One of the spookiest facts about knowledge management systems is the failure rate. It’s estimated to be around 50 percent. Even more discouraging, 75 percent of businesses abandon new knowledge management systems within three years.
There are many reasons why knowledge management fails. We’ve come up with seven deadly sins that can cause your knowledge management system to become a ghost town.
I worked at a company where the owner sent us a link to Yammer and expected everyone to dive in and engage with each other about work. As you can guess, the response from the staff was to not use Yammer, and could you blame us? Employees didn’t want to spend time on something the leadership team spent no time explaining.
Implementing a knowledge management solution is no different. Companies that are most successful with knowledge management systems spend a lot of time on the front end of things, making sure 90 percent of the content is uploaded and organized before other employees can even access the system. They also dedicate time to training employees on the system and making sure they understand how the technology will benefit their work.
Lack of Executive Buy-In
In my Yammer example above, one big reason we dismissed the app so quickly was because the rest of the management team was not included in the discussion and therefore were not advocates of the software themselves. When it comes to knowledge management, this executive buy-in is even more critical. All department managers need to be champions of the new system and encourage employees to use it during implementation and after.
Giving customers tools without guidance sets the tone for a system that may not make it off the ground and certainly won’t be sustainable over time. Finding a vendor with a solid onboarding process is critical to the longevity of your knowledge management system.
No Cultural Buy-In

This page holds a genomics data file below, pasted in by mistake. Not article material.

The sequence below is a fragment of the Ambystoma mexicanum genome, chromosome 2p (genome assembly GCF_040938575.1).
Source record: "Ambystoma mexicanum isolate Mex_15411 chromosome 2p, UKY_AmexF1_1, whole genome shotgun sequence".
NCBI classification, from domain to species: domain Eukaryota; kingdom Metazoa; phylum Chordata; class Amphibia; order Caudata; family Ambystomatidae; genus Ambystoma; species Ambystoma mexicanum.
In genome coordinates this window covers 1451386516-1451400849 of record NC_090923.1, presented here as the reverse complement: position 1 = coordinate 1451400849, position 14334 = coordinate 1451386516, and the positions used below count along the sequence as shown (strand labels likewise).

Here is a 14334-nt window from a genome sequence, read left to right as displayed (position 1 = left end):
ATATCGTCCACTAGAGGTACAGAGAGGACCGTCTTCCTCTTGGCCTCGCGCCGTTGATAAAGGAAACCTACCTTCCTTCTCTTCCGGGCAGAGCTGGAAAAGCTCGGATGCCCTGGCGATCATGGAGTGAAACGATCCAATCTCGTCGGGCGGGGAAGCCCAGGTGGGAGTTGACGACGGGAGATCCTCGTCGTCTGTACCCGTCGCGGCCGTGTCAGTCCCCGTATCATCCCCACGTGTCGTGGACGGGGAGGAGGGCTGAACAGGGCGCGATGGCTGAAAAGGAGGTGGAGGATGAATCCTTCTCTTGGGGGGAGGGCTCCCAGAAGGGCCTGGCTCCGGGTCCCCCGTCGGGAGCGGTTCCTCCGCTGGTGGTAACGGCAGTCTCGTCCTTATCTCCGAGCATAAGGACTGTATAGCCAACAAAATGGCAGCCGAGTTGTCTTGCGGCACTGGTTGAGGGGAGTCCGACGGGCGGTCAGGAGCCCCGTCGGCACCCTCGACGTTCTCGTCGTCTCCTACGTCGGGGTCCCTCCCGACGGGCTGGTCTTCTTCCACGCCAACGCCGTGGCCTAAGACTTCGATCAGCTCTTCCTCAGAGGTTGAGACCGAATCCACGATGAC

It’s no surprise that companies with a culture of knowledge sharing tend to utilize knowledge management systems more. On a more frustrating note, businesses that lack a knowledge sharing culture will have a harder time developing one, even with the best solution.
Using a knowledge management system needs to be built into the cultural foundation of the company. One of our customers with excellent knowledge management uses the mantra, “Look for it in Bloomfire.” This type of connection with the app ensures a long knowledge management future.
No Reward For Engagement
I worked for a company that focused on adaptability as a core value. And this was exemplified from the top of the organization down. However, it can be exhausting constantly embracing new products and processes, even for the most adaptable people. Introducing rewards or games can help keep the learning process feeling fresh.
A few weeks ago, my colleague wrote about how gamification can be a great motivational tool in company culture. Competition and reward can be a powerful tool for gaining momentum with a new knowledge management system.
Who owns the knowledge management system? If you can’t answer that question, it’s only a matter of time before the usage rate plummets.
The owner should monitor all new content and regularly review existing content. They should also work with all department heads to confirm that nothing important is being left out. If the tool has analytics built in, it’s also valuable for the owner to review which individuals are not engaging as much. If necessary, the owner would see that those individuals receive more training or become re-engaged in some way. Typically, when businesses leave a responsibility to everyone, no one will be accountable for it, which is why an owner is important to the longevity of knowledge management.
“It’s alive!” Keep it that way. If the content in your system becomes outdated and is no longer relevant, employees will slowly stop using the knowledge management system. Even the most promising implementations can rapidly disappear without ongoing maintenance. Automated content reminders can be helpful to maintaining content. But the team owning the knowledge management system needs to ensure all of the content in the system is valuable.
As you can see, poor planning and lack of regular contributions are some of the biggest reasons why knowledge management fails. Failure often has more to do with the people and processes surrounding the systems than the systems themselves. Avoid the seven deadly sins above, and you can look forward to many happy years of knowledge sharing.